Vibrant fireworks ignite across the sky, while players strive to guess what cards are in their hands with the help of their friends – Welcome to Hanabi!
|Authors/Artists:||Antoine Bauza, Gérald Guerlais, Albertine Ralenti|
|Genre:||Card game, Japanese|
|Type of game:||Deduction, memory, co-operative|
Concepts: Hanabi consists of a deck of cards which are divided into five colours (red, yellow, white, blue and green), ranging from numbers 1 up to 5, with three 1s of each colour, two 2-4s of each colour, and only a single 5 of each colour. Also included are a handful of cardboard tokens. All cards are held with the back facing their respective player, and the face sides facing other players – each player is unaware of which colour and number is on their respective cards, and therefore need to cooperate with one another to play all five colours of cards in ascending order.
Writing: Hanabi sets the players as fireworks display operators, with the cards represent those fireworks – a nice and functional theme. The rules are laid out clearly and in a precise manner which allows the players to dive right into gameplay.
Mechanics: On your turn, you have the choice of three actions – and only three actions, and you must take one of those actions. You can play a card from your hand, face-up on the table. You can discard a card – in doing so, you regain a time token. Or you can spend a time token in order to give another player a clue as to what cards they have in their hand.
The time of clues that you can give other players are very strictly set. You can tell a player how many cards of either number or colour that they have – “you have two yellow cards” – and you can indicate which card you’re speaking about – “these two cards here, they are both number three”. The team start the game with eight of them -you regain one when a player has completed a set of any one colour – that is, playing the cards 1-5 of that colour on the table. The only other way to regain these tokens is to discard cards from your hand.
Remember, of course, that you have only three options for actions, and two of them involve moving cards out of your hand. The safest option is usually to give a clue, but having only eight clue tokens to spend to do this, you will quickly find that you burn through clue tokens very fast. The only two other options are to play or discard a card – both of which are dangerous if you’re unsure what you might be holding and have neglected to keep track of the cards already discarded. Expect to feel as if you’re making a dangerous choice with every action!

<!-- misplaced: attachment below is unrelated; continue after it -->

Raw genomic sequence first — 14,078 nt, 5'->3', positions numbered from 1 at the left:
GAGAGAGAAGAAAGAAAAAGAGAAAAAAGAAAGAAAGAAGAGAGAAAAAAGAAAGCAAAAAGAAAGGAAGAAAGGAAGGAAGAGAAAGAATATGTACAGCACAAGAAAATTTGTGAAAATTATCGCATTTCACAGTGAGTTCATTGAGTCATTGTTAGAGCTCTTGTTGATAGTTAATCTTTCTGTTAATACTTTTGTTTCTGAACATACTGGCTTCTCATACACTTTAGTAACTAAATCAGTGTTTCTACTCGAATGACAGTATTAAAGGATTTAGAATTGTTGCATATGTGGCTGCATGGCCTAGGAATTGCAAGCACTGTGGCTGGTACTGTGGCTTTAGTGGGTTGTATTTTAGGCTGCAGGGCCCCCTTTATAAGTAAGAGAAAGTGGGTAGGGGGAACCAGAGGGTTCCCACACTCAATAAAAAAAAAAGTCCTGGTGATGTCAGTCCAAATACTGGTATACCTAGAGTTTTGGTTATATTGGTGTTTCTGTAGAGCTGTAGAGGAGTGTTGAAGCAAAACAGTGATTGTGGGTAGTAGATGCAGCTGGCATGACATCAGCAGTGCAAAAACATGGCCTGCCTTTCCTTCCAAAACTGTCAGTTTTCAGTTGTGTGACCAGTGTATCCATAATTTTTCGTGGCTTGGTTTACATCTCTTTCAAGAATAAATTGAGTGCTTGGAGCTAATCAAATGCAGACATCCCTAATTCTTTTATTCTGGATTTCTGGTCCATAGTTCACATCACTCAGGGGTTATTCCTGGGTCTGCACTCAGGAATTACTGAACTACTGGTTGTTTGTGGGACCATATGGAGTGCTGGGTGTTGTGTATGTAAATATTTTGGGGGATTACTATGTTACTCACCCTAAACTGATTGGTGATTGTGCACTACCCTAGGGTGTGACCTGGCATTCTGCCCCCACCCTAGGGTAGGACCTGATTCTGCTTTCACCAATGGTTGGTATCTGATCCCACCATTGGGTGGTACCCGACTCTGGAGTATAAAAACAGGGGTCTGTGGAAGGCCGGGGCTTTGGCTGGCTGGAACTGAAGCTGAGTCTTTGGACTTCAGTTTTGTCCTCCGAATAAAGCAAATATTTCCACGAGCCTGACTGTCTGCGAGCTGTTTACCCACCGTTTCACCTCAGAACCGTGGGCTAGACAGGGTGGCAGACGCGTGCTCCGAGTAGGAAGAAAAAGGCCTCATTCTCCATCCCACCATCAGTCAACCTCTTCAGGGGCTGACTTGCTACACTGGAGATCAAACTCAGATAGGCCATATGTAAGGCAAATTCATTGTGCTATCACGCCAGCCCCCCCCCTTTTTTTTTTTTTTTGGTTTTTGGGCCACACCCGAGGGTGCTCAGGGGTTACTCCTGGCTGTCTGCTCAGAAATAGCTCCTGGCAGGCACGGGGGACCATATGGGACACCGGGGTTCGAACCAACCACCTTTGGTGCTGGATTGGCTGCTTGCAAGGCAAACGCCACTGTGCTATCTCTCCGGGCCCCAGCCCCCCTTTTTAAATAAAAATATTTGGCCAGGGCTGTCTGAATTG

Design: Each card is of decent, although not especially sturdy, stock. The colours are vibrant and vivid, giving them a lovely aesthetic. The design with Hanabi is very tightly focused, making the game easily portable.
Playability: Hanabi is fiendishly difficult, but a lot of fun. Each time I’ve played it, I’ve found that we always end up stretching the rules to the very most – trying to read each other’s faces while we’re choosing which card to play, or over-emphasizing the clues that we are giving. If the players want an extra challenge, the game also comes with a ‘rainbow’ suit which can be added into the deck as an optional variant.
Conclusion: We at the Dicewolf team found Hanabi to be an extremely difficult game. Each time we have played it, it has been very challenging – enjoyably so. Gameplay requires a considerable amount of thought and planning, and strong communication is key to success. The latter can make the game especially difficult when played with strangers, though, so we recommend this game primarily to existing gaming groups and close friends/families.
|Concepts:||18/20||FINAL THOUGHTS: An excellent, portable game which strives to deliver a lot with only a small number of cards, equal parts bluffing and guessing game that is fast to learn and takes a lot of skill to master.|